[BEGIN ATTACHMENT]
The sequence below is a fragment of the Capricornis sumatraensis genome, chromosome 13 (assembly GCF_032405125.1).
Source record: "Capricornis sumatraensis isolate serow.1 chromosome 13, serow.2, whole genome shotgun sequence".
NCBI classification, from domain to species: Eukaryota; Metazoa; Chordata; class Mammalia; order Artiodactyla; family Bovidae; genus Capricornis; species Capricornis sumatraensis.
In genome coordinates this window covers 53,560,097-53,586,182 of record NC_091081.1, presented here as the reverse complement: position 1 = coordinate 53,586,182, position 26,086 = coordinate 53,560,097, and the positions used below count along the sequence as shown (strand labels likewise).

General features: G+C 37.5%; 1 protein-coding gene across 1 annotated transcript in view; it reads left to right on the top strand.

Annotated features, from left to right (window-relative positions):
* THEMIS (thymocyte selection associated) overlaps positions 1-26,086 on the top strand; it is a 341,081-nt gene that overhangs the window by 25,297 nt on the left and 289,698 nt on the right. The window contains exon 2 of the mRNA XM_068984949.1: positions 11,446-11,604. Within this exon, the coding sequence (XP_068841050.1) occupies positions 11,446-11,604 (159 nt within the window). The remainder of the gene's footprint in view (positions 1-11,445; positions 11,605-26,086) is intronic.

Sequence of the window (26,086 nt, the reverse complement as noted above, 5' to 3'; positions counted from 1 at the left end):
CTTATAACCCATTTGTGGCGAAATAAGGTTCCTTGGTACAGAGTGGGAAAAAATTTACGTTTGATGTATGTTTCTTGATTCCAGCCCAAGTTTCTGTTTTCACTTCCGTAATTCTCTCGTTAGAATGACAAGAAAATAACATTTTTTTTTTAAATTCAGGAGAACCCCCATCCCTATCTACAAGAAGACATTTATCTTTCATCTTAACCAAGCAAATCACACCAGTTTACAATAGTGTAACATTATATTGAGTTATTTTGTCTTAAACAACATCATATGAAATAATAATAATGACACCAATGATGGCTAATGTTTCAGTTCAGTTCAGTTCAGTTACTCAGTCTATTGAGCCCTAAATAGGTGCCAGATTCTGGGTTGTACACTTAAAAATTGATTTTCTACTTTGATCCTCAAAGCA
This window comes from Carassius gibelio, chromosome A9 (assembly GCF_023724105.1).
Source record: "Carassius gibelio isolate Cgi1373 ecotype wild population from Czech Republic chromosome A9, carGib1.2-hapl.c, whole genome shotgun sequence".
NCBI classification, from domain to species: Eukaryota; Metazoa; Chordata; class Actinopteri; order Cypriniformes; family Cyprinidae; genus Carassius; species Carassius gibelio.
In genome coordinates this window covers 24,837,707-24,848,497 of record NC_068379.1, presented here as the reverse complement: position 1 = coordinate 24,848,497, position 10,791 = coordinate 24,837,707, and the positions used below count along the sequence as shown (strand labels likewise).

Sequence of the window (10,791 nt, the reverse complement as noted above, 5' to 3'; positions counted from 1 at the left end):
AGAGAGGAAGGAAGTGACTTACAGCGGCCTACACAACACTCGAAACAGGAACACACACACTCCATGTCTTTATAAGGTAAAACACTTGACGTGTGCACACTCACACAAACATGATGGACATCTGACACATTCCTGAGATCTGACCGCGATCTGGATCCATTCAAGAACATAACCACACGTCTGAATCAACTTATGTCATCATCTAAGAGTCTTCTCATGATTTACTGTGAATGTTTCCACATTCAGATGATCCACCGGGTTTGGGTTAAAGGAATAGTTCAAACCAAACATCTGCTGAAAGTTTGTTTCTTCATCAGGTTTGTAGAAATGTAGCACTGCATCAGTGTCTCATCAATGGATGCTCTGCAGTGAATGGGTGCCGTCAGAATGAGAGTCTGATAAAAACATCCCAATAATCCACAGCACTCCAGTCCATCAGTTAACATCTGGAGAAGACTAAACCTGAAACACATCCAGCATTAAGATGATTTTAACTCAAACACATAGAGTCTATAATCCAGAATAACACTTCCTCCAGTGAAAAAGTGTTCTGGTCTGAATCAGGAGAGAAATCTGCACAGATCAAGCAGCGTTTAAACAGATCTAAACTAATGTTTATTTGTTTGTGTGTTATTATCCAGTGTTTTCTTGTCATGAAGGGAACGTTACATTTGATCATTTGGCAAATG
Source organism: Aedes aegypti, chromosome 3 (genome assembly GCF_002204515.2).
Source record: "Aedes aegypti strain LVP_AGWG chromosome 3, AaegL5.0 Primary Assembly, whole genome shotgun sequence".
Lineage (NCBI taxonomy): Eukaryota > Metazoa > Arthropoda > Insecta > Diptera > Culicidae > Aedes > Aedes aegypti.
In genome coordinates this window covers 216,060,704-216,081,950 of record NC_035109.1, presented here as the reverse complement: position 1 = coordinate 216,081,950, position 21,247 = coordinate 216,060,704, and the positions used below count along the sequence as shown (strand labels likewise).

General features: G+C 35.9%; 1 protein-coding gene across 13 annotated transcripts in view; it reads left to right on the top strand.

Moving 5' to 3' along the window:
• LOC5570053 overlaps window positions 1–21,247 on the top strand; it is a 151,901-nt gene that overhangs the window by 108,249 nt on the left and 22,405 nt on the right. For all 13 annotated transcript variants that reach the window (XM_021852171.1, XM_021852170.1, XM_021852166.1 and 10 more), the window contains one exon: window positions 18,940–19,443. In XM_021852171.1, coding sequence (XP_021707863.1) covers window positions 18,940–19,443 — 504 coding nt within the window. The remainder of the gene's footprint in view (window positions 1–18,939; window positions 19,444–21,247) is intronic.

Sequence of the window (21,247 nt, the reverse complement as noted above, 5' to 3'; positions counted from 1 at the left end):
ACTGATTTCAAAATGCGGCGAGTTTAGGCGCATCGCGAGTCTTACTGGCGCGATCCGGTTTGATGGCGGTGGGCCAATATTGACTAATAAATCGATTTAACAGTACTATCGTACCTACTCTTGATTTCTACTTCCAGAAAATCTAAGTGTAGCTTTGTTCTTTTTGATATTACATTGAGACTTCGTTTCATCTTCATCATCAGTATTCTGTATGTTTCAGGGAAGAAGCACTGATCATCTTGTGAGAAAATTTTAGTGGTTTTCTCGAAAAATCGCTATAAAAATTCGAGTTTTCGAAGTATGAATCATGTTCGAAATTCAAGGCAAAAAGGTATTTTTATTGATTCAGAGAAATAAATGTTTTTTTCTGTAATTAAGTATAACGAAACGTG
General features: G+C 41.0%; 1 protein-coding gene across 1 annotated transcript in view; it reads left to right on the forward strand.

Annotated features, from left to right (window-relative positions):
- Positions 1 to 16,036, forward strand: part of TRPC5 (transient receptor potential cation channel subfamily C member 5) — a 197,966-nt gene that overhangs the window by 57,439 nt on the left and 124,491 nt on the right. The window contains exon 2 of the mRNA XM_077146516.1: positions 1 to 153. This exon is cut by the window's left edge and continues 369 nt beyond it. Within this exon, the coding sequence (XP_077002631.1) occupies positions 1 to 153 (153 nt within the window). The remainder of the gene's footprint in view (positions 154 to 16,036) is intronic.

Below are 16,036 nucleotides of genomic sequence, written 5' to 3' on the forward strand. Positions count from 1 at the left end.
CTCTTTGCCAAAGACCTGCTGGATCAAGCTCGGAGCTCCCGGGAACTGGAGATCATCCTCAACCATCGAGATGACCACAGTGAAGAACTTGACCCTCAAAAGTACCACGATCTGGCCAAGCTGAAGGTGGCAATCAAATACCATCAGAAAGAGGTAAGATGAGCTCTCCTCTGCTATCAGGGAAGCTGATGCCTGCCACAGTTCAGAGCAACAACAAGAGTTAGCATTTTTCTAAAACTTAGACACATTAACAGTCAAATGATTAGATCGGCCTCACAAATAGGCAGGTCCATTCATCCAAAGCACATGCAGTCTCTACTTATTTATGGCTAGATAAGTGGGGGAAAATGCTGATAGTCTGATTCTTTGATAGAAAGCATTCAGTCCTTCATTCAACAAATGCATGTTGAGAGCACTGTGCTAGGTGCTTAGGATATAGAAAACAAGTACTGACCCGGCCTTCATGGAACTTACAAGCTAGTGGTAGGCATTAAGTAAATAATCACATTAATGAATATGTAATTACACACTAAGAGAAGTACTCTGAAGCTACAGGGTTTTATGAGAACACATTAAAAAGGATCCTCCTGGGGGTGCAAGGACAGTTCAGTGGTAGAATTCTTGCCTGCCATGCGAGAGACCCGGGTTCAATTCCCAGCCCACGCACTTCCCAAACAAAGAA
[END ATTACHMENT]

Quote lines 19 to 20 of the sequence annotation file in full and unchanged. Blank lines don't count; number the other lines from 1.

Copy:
In genome coordinates this window covers 216,060,704-216,081,950 of record NC_035109.1, presented here as the reverse complement: position 1 = coordinate 216,081,950, position 21,247 = coordinate 216,060,704, and the positions used below count along the sequence as shown (strand labels likewise).

General features: G+C 35.9%; 1 protein-coding gene across 13 annotated transcripts in view; it reads left to right on the top strand.